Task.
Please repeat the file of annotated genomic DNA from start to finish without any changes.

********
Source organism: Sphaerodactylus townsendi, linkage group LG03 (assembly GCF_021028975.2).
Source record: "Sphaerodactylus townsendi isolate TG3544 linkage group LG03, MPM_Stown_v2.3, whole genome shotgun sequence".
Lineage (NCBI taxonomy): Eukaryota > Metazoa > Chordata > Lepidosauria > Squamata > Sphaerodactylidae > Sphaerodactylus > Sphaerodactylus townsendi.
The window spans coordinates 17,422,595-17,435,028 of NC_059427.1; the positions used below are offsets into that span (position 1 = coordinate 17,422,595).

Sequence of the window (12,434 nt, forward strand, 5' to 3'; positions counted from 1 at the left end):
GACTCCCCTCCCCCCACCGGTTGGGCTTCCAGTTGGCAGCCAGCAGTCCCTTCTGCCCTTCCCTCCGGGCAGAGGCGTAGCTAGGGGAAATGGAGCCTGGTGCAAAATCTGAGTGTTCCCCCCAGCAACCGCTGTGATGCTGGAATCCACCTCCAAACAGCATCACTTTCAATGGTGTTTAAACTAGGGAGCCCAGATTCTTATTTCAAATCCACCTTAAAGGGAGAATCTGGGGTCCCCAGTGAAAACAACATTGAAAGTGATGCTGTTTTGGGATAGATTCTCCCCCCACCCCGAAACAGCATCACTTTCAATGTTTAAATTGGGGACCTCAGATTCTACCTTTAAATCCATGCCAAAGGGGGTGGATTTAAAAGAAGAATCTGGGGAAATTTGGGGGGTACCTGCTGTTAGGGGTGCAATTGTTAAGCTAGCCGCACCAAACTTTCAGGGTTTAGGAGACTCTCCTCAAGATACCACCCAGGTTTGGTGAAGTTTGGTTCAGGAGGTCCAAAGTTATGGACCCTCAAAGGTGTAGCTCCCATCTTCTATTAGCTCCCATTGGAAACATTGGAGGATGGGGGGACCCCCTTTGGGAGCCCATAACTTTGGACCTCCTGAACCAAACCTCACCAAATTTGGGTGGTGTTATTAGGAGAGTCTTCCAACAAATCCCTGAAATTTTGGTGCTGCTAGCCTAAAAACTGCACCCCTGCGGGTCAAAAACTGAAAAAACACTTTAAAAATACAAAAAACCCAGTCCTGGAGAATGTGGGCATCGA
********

Source organism: Sphaerodactylus townsendi, linkage group LG03 (assembly GCF_021028975.2).
Source record: "Sphaerodactylus townsendi isolate TG3544 linkage group LG03, MPM_Stown_v2.3, whole genome shotgun sequence".
Lineage (NCBI taxonomy): Eukaryota > Metazoa > Chordata > Lepidosauria > Squamata > Sphaerodactylidae > Sphaerodactylus > Sphaerodactylus townsendi.
The window spans coordinates 17,422,595-17,435,028 of NC_059427.1; the positions used below are offsets into that span (position 1 = coordinate 17,422,595).

Sequence of the window (12,434 nt, forward strand, 5' to 3'; positions counted from 1 at the left end):
GACTCCCCTCCCCCCACCGGTTGGGCTTCCAGTTGGCAGCCAGCAGTCCCTTCTGCCCTTCCCTCCGGGCAGAGGCGTAGCTAGGGGAAATGGAGCCTGGTGCAAAATCTGAGTGTTCCCCCCAGCAACCGCTGTGATGCTGGAATCCACCTCCAAACAGCATCACTTTCAATGGTGTTTAAACTAGGGAGCCCAGATTCTTATTTCAAATCCACCTTAAAGGGAGAATCTGGGGTCCCCAGTGAAAACAACATTGAAAGTGATGCTGTTTTGGGATAGATTCTCCCCCCACCCCGAAACAGCATCACTTTCAATGTTTAAATTGGGGACCTCAGATTCTACCTTTAAATCCATGCCAAAGGGGGTGGATTTAAAAGAAGAATCTGGGGAAATTTGGGGGGTACCTGCTGTTAGGGGTGCAATTGTTAAGCTAGCCGCACCAAACTTTCAGGGTTTAGGAGACTCTCCTCAAGATACCACCCAGGTTTGGTGAAGTTTGGTTCAGGAGGTCCAAAGTTATGGACCCTCAAAGGTGTAGCTCCCATCTTCTATTAGCTCCCATTGGAAACATTGGAGGATGGGGGGACCCCCTTTGGGAGCCCATAACTTTGGACCTCCTGAACCAAACCTCACCAAATTTGGGTGGTGTTATTAGGAGAGTCTTCCAACAAATCCCTGAAATTTTGGTGCTGCTAGCCTAAAAACTGCACCCCTGCGGGTCAAAAACTGAAAAAACACTTTAAAAATACAAAAAACCCAGTCCTGGAGAATGTGGGCATCGA